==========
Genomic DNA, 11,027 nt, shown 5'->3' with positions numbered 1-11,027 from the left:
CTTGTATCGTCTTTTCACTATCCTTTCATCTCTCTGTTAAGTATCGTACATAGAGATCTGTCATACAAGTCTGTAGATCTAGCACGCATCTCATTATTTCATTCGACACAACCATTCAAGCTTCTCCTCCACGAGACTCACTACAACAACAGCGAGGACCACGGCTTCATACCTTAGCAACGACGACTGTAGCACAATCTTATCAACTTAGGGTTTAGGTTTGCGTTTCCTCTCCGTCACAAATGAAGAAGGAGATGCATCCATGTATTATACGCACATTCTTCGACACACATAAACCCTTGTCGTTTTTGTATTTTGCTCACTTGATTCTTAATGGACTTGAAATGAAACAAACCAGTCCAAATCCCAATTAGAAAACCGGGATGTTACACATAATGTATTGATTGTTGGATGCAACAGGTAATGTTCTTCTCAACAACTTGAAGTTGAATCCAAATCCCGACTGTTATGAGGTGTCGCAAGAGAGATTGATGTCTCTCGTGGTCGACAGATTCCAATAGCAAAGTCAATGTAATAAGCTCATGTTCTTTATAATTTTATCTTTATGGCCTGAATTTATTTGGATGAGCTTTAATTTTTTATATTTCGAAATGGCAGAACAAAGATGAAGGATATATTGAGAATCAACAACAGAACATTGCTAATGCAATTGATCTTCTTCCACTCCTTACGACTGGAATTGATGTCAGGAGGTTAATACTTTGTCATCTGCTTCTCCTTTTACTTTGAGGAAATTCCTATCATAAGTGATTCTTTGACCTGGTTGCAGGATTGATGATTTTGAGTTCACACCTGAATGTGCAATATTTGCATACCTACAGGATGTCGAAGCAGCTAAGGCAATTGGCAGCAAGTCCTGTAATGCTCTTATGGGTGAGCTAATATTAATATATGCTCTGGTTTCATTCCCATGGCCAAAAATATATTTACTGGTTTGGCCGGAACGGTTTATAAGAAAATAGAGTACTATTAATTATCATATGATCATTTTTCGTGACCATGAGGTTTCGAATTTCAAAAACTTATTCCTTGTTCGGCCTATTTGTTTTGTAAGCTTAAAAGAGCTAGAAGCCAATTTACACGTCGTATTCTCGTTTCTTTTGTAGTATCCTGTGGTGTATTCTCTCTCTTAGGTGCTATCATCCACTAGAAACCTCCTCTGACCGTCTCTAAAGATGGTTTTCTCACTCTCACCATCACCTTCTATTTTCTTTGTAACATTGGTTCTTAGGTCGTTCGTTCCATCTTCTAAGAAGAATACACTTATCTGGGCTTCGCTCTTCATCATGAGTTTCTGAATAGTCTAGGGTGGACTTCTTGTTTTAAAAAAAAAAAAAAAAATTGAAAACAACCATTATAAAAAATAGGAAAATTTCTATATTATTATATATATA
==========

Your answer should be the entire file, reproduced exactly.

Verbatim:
Genomic DNA, 11,027 nt, shown 5'->3' with positions numbered 1-11,027 from the left:
CTTGTATCGTCTTTTCACTATCCTTTCATCTCTCTGTTAAGTATCGTACATAGAGATCTGTCATACAAGTCTGTAGATCTAGCACGCATCTCATTATTTCATTCGACACAACCATTCAAGCTTCTCCTCCACGAGACTCACTACAACAACAGCGAGGACCACGGCTTCATACCTTAGCAACGACGACTGTAGCACAATCTTATCAACTTAGGGTTTAGGTTTGCGTTTCCTCTCCGTCACAAATGAAGAAGGAGATGCATCCATGTATTATACGCACATTCTTCGACACACATAAACCCTTGTCGTTTTTGTATTTTGCTCACTTGATTCTTAATGGACTTGAAATGAAACAAACCAGTCCAAATCCCAATTAGAAAACCGGGATGTTACACATAATGTATTGATTGTTGGATGCAACAGGTAATGTTCTTCTCAACAACTTGAAGTTGAATCCAAATCCCGACTGTTATGAGGTGTCGCAAGAGAGATTGATGTCTCTCGTGGTCGACAGATTCCAATAGCAAAGTCAATGTAATAAGCTCATGTTCTTTATAATTTTATCTTTATGGCCTGAATTTATTTGGATGAGCTTTAATTTTTTATATTTCGAAATGGCAGAACAAAGATGAAGGATATATTGAGAATCAACAACAGAACATTGCTAATGCAATTGATCTTCTTCCACTCCTTACGACTGGAATTGATGTCAGGAGGTTAATACTTTGTCATCTGCTTCTCCTTTTACTTTGAGGAAATTCCTATCATAAGTGATTCTTTGACCTGGTTGCAGGATTGATGATTTTGAGTTCACACCTGAATGTGCAATATTTGCATACCTACAGGATGTCGAAGCAGCTAAGGCAATTGGCAGCAAGTCCTGTAATGCTCTTATGGGTGAGCTAATATTAATATATGCTCTGGTTTCATTCCCATGGCCAAAAATATATTTACTGGTTTGGCCGGAACGGTTTATAAGAAAATAGAGTACTATTAATTATCATATGATCATTTTTCGTGACCATGAGGTTTCGAATTTCAAAAACTTATTCCTTGTTCGGCCTATTTGTTTTGTAAGCTTAAAAGAGCTAGAAGCCAATTTACACGTCGTATTCTCGTTTCTTTTGTAGTATCCTGTGGTGTATTCTCTCTCTTAGGTGCTATCATCCACTAGAAACCTCCTCTGACCGTCTCTAAAGATGGTTTTCTCACTCTCACCATCACCTTCTATTTTCTTTGTAACATTGGTTCTTAGGTCGTTCGTTCCATCTTCTAAGAAGAATACACTTATCTGGGCTTCGCTCTTCATCATGAGTTTCTGAATAGTCTAGGGTGGACTTCTTGTTTTAAAAAAAAAAAAAAAAATTGAAAACAACCATTATAAAAAATAGGAAAATTTCTATATTATTATATATATA